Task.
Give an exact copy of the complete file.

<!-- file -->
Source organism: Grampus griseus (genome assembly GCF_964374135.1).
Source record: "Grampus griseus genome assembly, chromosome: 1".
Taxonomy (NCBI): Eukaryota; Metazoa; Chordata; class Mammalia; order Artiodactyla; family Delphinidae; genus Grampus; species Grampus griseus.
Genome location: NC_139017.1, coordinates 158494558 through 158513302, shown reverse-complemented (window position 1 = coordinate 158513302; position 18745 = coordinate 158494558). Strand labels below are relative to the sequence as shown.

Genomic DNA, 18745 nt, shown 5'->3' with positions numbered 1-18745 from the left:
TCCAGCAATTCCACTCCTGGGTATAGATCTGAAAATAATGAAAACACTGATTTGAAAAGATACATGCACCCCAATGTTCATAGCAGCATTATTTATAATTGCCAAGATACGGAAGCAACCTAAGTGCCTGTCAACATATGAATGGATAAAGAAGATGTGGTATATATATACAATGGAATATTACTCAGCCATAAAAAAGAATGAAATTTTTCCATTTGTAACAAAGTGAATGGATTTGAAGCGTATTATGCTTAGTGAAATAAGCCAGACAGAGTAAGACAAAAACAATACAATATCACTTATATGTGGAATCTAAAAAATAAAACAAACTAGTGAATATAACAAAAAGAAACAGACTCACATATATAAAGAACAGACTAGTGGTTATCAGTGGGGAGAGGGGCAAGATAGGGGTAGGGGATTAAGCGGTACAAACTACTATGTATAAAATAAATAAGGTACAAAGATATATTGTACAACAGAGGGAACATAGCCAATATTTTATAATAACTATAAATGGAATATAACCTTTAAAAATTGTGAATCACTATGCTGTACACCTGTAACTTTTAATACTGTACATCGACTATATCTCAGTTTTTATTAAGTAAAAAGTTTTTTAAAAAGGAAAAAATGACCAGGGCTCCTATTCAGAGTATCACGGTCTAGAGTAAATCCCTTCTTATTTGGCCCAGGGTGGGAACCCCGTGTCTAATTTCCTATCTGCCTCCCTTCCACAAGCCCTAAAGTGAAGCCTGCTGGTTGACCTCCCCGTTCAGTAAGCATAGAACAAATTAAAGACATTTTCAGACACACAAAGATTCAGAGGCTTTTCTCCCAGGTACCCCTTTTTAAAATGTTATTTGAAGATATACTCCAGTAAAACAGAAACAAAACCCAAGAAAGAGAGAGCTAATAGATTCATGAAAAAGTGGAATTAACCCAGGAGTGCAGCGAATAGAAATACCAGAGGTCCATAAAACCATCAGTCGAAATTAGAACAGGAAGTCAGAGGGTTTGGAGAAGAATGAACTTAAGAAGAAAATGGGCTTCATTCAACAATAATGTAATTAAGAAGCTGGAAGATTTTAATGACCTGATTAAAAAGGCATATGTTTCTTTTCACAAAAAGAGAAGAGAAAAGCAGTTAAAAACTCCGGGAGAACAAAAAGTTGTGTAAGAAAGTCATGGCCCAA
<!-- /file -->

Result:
Source organism: Grampus griseus (genome assembly GCF_964374135.1).
Source record: "Grampus griseus genome assembly, chromosome: 1".
Taxonomy (NCBI): Eukaryota; Metazoa; Chordata; class Mammalia; order Artiodactyla; family Delphinidae; genus Grampus; species Grampus griseus.
Genome location: NC_139017.1, coordinates 158494558 through 158513302, shown reverse-complemented (window position 1 = coordinate 158513302; position 18745 = coordinate 158494558). Strand labels below are relative to the sequence as shown.

Genomic DNA, 18745 nt, shown 5'->3' with positions numbered 1-18745 from the left:
TCCAGCAATTCCACTCCTGGGTATAGATCTGAAAATAATGAAAACACTGATTTGAAAAGATACATGCACCCCAATGTTCATAGCAGCATTATTTATAATTGCCAAGATACGGAAGCAACCTAAGTGCCTGTCAACATATGAATGGATAAAGAAGATGTGGTATATATATACAATGGAATATTACTCAGCCATAAAAAAGAATGAAATTTTTCCATTTGTAACAAAGTGAATGGATTTGAAGCGTATTATGCTTAGTGAAATAAGCCAGACAGAGTAAGACAAAAACAATACAATATCACTTATATGTGGAATCTAAAAAATAAAACAAACTAGTGAATATAACAAAAAGAAACAGACTCACATATATAAAGAACAGACTAGTGGTTATCAGTGGGGAGAGGGGCAAGATAGGGGTAGGGGATTAAGCGGTACAAACTACTATGTATAAAATAAATAAGGTACAAAGATATATTGTACAACAGAGGGAACATAGCCAATATTTTATAATAACTATAAATGGAATATAACCTTTAAAAATTGTGAATCACTATGCTGTACACCTGTAACTTTTAATACTGTACATCGACTATATCTCAGTTTTTATTAAGTAAAAAGTTTTTTAAAAAGGAAAAAATGACCAGGGCTCCTATTCAGAGTATCACGGTCTAGAGTAAATCCCTTCTTATTTGGCCCAGGGTGGGAACCCCGTGTCTAATTTCCTATCTGCCTCCCTTCCACAAGCCCTAAAGTGAAGCCTGCTGGTTGACCTCCCCGTTCAGTAAGCATAGAACAAATTAAAGACATTTTCAGACACACAAAGATTCAGAGGCTTTTCTCCCAGGTACCCCTTTTTAAAATGTTATTTGAAGATATACTCCAGTAAAACAGAAACAAAACCCAAGAAAGAGAGAGCTAATAGATTCATGAAAAAGTGGAATTAACCCAGGAGTGCAGCGAATAGAAATACCAGAGGTCCATAAAACCATCAGTCGAAATTAGAACAGGAAGTCAGAGGGTTTGGAGAAGAATGAACTTAAGAAGAAAATGGGCTTCATTCAACAATAATGTAATTAAGAAGCTGGAAGATTTTAATGACCTGATTAAAAAGGCATATGTTTCTTTTCACAAAAAGAGAAGAGAAAAGCAGTTAAAAACTCCGGGAGAACAAAAAGTTGTGTAAGAAAGTCATGGCCCAA